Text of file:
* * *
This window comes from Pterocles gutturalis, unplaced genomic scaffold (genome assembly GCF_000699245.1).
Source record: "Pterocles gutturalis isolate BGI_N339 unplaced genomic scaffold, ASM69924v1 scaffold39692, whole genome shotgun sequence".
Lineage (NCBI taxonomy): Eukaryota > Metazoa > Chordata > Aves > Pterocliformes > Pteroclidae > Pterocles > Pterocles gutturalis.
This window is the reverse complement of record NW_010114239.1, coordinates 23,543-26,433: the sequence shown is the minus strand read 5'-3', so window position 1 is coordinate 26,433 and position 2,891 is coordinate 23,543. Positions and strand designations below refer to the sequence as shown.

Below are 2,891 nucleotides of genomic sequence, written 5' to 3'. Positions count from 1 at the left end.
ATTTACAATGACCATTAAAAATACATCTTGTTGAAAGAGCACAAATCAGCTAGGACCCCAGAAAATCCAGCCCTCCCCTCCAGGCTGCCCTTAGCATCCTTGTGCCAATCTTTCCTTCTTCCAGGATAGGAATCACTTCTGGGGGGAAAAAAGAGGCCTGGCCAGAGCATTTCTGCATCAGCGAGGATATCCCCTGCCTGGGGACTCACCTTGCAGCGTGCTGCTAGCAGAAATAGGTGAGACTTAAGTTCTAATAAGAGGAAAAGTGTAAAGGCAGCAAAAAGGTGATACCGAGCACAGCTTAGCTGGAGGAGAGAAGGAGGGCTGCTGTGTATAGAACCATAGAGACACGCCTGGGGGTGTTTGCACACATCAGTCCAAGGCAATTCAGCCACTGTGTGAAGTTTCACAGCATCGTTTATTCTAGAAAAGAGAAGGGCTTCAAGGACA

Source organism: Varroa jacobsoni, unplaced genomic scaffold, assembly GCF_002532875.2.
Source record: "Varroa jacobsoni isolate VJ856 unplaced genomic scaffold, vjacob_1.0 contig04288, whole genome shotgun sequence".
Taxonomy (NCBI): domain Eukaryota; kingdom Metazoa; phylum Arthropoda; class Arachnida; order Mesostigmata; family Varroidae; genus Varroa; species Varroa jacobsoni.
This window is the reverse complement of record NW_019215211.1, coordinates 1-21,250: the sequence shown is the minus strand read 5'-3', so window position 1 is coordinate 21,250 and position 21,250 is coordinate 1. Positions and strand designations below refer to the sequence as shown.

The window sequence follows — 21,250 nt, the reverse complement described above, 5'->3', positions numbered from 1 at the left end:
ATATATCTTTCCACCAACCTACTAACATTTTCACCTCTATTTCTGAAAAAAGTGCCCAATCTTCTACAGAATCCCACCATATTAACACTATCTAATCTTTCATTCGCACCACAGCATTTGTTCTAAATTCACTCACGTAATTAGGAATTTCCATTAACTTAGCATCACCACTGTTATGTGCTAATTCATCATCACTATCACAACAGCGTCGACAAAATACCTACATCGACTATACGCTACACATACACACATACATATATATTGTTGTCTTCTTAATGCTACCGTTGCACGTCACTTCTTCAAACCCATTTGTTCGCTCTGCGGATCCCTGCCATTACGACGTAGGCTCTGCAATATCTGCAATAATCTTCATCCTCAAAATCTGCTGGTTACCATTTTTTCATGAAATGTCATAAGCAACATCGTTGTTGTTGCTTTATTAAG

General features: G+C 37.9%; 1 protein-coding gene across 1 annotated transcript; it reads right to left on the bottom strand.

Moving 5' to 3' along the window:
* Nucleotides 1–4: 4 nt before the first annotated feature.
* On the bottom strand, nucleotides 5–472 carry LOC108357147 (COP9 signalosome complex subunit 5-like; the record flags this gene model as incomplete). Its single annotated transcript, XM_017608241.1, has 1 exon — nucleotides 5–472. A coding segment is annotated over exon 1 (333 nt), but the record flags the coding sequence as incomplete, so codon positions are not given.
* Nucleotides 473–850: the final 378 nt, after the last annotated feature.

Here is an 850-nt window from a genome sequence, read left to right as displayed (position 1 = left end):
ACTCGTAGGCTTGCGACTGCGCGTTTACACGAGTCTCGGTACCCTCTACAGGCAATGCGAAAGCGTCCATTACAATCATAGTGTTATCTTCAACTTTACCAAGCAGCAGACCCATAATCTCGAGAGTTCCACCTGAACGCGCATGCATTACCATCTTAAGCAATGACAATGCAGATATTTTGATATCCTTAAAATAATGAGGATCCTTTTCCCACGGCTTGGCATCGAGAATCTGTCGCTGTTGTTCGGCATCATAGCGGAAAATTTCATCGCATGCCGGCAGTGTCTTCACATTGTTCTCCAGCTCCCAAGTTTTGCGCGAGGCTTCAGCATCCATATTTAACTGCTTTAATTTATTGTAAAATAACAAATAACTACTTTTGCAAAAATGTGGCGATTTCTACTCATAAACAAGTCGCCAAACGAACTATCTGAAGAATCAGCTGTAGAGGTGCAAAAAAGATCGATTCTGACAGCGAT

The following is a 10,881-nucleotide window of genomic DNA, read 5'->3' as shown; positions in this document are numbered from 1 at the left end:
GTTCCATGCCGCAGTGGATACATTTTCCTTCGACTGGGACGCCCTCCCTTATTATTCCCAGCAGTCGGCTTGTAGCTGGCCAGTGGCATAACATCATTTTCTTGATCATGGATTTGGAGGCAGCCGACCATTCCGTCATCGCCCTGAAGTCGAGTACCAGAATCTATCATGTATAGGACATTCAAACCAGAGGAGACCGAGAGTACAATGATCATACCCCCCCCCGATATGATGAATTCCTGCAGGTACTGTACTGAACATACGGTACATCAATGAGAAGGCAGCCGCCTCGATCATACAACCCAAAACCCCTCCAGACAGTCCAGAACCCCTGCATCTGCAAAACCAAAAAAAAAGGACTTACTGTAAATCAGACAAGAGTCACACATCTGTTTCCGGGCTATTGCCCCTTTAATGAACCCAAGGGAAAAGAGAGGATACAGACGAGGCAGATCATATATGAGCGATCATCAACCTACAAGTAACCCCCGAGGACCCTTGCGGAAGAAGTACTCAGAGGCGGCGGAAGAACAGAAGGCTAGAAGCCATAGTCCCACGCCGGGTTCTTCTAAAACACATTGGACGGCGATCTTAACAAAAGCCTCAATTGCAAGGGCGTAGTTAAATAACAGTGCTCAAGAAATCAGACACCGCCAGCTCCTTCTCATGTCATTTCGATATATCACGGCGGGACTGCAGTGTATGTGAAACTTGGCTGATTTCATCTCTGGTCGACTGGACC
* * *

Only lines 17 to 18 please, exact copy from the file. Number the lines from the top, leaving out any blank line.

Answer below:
* Nucleotides 473–850: the final 378 nt, after the last annotated feature.

Here is an 850-nt window from a genome sequence, read left to right as displayed (position 1 = left end):